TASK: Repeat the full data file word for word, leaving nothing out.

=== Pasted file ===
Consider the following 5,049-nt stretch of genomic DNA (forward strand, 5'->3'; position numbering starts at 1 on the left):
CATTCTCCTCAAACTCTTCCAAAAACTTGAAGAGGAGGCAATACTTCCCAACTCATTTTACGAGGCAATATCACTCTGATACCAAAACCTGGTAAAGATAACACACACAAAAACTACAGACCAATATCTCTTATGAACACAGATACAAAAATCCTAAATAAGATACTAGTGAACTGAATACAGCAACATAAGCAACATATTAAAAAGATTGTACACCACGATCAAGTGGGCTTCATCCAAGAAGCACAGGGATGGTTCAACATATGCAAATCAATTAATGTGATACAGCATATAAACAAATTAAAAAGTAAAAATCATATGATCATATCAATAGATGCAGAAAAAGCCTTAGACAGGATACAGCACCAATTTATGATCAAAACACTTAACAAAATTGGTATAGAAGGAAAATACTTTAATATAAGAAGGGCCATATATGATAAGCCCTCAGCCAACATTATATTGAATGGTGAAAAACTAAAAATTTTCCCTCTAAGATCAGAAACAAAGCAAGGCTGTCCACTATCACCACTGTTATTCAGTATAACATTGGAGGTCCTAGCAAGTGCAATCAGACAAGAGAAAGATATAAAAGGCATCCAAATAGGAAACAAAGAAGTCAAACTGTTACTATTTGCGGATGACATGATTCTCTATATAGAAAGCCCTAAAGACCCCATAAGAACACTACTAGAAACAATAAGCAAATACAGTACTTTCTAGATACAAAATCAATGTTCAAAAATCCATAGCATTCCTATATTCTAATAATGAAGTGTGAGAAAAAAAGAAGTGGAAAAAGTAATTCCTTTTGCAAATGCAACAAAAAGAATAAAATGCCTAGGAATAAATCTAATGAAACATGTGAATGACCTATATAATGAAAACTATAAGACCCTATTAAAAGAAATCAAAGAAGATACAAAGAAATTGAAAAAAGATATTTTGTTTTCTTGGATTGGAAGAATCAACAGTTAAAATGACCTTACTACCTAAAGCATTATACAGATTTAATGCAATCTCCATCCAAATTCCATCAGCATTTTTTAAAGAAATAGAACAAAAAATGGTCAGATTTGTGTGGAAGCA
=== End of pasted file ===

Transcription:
Consider the following 5,049-nt stretch of genomic DNA (forward strand, 5'->3'; position numbering starts at 1 on the left):
CATTCTCCTCAAACTCTTCCAAAAACTTGAAGAGGAGGCAATACTTCCCAACTCATTTTACGAGGCAATATCACTCTGATACCAAAACCTGGTAAAGATAACACACACAAAAACTACAGACCAATATCTCTTATGAACACAGATACAAAAATCCTAAATAAGATACTAGTGAACTGAATACAGCAACATAAGCAACATATTAAAAAGATTGTACACCACGATCAAGTGGGCTTCATCCAAGAAGCACAGGGATGGTTCAACATATGCAAATCAATTAATGTGATACAGCATATAAACAAATTAAAAAGTAAAAATCATATGATCATATCAATAGATGCAGAAAAAGCCTTAGACAGGATACAGCACCAATTTATGATCAAAACACTTAACAAAATTGGTATAGAAGGAAAATACTTTAATATAAGAAGGGCCATATATGATAAGCCCTCAGCCAACATTATATTGAATGGTGAAAAACTAAAAATTTTCCCTCTAAGATCAGAAACAAAGCAAGGCTGTCCACTATCACCACTGTTATTCAGTATAACATTGGAGGTCCTAGCAAGTGCAATCAGACAAGAGAAAGATATAAAAGGCATCCAAATAGGAAACAAAGAAGTCAAACTGTTACTATTTGCGGATGACATGATTCTCTATATAGAAAGCCCTAAAGACCCCATAAGAACACTACTAGAAACAATAAGCAAATACAGTACTTTCTAGATACAAAATCAATGTTCAAAAATCCATAGCATTCCTATATTCTAATAATGAAGTGTGAGAAAAAAAGAAGTGGAAAAAGTAATTCCTTTTGCAAATGCAACAAAAAGAATAAAATGCCTAGGAATAAATCTAATGAAACATGTGAATGACCTATATAATGAAAACTATAAGACCCTATTAAAAGAAATCAAAGAAGATACAAAGAAATTGAAAAAAGATATTTTGTTTTCTTGGATTGGAAGAATCAACAGTTAAAATGACCTTACTACCTAAAGCATTATACAGATTTAATGCAATCTCCATCCAAATTCCATCAGCATTTTTTAAAGAAATAGAACAAAAAATGGTCAGATTTGTGTGGAAGCA